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Apicectomy (removal of root tip infection): FAQ

Patient information A-Z

This leaflet has been designed to improve your understanding of any forthcoming treatment and contains answers to many of the commonly asked questions. If you have any other questions that the leaflet does not answer or would like further explanation please ask your surgeon.

The problem

An infection has occurred at the tip of the root of one of your teeth. Sometimes this does not cause any symptoms but usually people are aware of discomfort and occasional episodes of swelling, gum boils or bad taste. You may well already have been given a course of antibiotics in an attempt to treat the infection.

Why do I need treatment?

If left untreated the infection is likely to develop into an abscess or cyst. As well as causing pain, this can lead to the loss of bone surrounding the root. As a result, the tooth will become loose and eventually, may be lost.

What does treatment involve?

Your dentist will have already tried to get rid of the infection by removing the nerve of the tooth and placing a root filling. The infection now needs to be removed surgically in a procedure called an ‘apicectomy’. This involves cleaning out the infection from the bone, removing a small portion of the tip of the root of the tooth and then sealing the root with a small filling. It is essential that there is a good root filling in place before the apicectomy is undertaken.

  • It is necessary to make a small cut in the gum over the root of the tooth and then lift the gum off the bone. The area of infection is uncovered by removing a small amount of bone with a drill.
  • Any infected tissue is thoroughly cleaned away from the tip of the root before two to three mm of the root tip is removed. The root is sealed with a small filling.
  • The gum is then stitched back into place with dissolvable stitches that take around two weeks to disappear.
  • The whole procedure will take around 30 minutes from start to finish.

What type of anaesthetic is used?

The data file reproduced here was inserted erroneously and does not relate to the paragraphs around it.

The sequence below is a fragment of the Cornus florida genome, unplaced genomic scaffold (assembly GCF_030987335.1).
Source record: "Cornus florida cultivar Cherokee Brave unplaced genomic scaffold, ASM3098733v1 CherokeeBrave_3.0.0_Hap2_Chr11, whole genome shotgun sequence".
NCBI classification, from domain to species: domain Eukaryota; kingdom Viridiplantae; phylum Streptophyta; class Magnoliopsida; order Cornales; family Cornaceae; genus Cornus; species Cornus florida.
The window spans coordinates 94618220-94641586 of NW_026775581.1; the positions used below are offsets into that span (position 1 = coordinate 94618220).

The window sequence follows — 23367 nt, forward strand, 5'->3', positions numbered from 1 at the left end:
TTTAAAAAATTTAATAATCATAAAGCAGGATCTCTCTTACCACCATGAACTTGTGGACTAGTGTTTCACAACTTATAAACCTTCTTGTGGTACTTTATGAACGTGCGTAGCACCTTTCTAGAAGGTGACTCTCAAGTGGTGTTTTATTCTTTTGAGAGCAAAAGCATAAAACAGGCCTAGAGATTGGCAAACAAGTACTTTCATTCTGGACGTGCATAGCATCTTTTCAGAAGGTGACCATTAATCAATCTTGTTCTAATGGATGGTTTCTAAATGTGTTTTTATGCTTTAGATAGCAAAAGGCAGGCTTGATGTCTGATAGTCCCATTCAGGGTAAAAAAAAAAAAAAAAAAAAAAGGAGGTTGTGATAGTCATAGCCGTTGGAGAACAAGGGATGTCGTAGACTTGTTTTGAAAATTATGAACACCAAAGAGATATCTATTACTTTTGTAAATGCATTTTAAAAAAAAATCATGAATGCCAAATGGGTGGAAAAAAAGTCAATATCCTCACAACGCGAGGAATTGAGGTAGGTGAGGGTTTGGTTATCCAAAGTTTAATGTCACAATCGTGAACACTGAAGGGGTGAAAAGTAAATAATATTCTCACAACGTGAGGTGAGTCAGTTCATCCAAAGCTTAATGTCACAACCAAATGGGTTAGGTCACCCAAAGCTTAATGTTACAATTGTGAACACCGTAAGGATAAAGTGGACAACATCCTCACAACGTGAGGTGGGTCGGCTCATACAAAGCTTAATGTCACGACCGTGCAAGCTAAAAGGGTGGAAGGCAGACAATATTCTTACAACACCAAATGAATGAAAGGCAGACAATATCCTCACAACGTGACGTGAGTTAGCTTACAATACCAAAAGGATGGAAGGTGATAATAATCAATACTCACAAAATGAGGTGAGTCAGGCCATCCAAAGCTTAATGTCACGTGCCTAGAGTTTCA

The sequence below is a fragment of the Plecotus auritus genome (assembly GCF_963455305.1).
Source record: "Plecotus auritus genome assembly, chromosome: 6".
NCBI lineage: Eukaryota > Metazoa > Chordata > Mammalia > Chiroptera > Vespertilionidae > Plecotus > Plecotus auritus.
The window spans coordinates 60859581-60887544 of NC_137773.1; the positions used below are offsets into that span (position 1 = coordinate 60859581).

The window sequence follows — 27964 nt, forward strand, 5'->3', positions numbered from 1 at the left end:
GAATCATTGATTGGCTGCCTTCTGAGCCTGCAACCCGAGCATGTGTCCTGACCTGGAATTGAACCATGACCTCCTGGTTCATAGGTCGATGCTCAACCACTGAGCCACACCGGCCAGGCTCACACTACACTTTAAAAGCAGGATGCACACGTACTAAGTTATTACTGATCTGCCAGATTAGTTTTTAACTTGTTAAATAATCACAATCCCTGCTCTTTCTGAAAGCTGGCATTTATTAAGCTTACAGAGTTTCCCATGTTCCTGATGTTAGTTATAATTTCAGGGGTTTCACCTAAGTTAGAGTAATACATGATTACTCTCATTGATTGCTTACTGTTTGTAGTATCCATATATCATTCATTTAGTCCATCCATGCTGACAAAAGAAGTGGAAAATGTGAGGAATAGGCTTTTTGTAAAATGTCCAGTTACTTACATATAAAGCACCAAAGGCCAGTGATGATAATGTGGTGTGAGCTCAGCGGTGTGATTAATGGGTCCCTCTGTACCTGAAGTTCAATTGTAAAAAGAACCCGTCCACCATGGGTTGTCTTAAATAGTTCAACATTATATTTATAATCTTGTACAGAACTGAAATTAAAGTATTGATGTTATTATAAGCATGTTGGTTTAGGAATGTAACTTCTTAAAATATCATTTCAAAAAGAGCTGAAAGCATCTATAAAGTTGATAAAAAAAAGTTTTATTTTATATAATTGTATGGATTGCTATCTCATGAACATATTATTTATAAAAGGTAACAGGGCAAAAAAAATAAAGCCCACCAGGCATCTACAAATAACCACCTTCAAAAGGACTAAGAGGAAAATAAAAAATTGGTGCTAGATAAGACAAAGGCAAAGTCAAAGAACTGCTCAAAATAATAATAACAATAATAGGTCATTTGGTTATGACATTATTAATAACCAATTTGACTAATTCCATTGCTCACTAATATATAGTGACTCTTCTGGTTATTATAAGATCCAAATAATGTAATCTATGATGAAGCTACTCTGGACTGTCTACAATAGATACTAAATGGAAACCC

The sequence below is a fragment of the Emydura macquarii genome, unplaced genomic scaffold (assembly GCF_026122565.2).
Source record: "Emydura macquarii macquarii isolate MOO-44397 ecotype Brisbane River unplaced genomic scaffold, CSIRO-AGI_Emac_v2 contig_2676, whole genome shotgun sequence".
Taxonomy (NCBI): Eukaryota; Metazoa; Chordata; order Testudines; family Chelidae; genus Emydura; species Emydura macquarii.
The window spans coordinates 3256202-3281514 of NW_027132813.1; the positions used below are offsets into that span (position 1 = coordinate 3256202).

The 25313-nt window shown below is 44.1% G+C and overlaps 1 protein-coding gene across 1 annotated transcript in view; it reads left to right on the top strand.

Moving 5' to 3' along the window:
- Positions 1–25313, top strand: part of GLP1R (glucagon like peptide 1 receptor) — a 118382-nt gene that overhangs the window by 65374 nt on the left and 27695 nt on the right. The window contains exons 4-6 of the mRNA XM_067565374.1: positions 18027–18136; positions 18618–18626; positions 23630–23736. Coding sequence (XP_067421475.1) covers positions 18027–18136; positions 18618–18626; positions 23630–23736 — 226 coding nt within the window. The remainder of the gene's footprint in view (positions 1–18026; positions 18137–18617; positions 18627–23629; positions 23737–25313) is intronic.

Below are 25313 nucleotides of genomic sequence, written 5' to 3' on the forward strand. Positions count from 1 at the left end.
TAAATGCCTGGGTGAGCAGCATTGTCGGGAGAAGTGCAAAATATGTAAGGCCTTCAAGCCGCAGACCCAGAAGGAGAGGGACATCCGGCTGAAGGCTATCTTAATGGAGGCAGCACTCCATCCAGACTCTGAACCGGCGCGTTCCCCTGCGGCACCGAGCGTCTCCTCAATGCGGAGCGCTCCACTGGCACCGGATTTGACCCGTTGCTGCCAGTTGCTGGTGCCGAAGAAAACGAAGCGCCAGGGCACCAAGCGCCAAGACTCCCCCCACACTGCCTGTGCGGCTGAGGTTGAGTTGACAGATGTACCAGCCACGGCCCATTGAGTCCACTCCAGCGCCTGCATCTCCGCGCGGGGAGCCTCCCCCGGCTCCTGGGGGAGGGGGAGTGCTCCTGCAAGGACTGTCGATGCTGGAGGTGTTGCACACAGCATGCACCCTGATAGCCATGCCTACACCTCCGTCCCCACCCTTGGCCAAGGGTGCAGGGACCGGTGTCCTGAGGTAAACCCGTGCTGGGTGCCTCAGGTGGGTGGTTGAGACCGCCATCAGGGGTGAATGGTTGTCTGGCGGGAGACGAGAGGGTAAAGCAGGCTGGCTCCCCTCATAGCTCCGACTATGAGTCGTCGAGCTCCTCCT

Usually an apicectomy is carried out under a local anaesthetic (an injection into the gum that numbs the area). This anaesthetic will prevent you feeling any pain during the procedure but you will still be aware of what is happening.

What can I expect after the operation?

  • When the local anaesthetic wears off a few hours after surgery there will be some discomfort. If it is likely to be very sore, your surgeon will advise painkillers for you.
  • It may also be necessary to take a course of antibiotics. The discomfort is usually worse for the first few days although it may take a couple of weeks to completely disappear.
  • You may require a day or two off work during which time you should avoid strenuous exercise.
  • Some swelling can occur both inside and outside the mouth after surgery. This is usually most noticeable for about two days.
  • It is important to keep the site of surgery as clean as possible for the first few weeks after surgery. If it is difficult to use a toothbrush, the area can be kept free of food debris by gently rinsing with a mouth wash or warm salt water (dissolve a teaspoon of kitchen salt in a cup of warm water) commencing on the day after surgery.

What are the possible problems?

  • It is unusual for the area to bleed after surgery but should this happen, it can usually be stopped by applying pressure over the area for at least ten minutes with a rolled up handkerchief or swab. If the bleeding does not stop please contact the department.
  • You should avoid smoking after the surgery for as long as possible. Infection is a risk after any type of surgery but is more likely after oral surgical procedures in people who smoke.
  • Lifting the gum to uncover the root of the tooth can occasionally lead to a numb feeling in the gum. This usually disappears after a few months. Because the gum is cut it can occasionally shrink back a few months after surgery as scar tissue forms. This is not normally a problem but if the tooth has been crowned the edge of the crown may become exposed.
  • Even if all the infection is successfully removed it can sometimes return months or even years later. If this happens it might be necessary to have the operation repeated but sometimes the tooth is better removed.

We are smoke-free

Smoking is not allowed anywhere on the hospital campus. For advice and support in quitting, contact your GP or the free NHS stop smoking helpline on 0800 169 0 169.

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Contact us

Cambridge University Hospitals
NHS Foundation Trust
Hills Road, Cambridge

Telephone +44 (0)1223 245151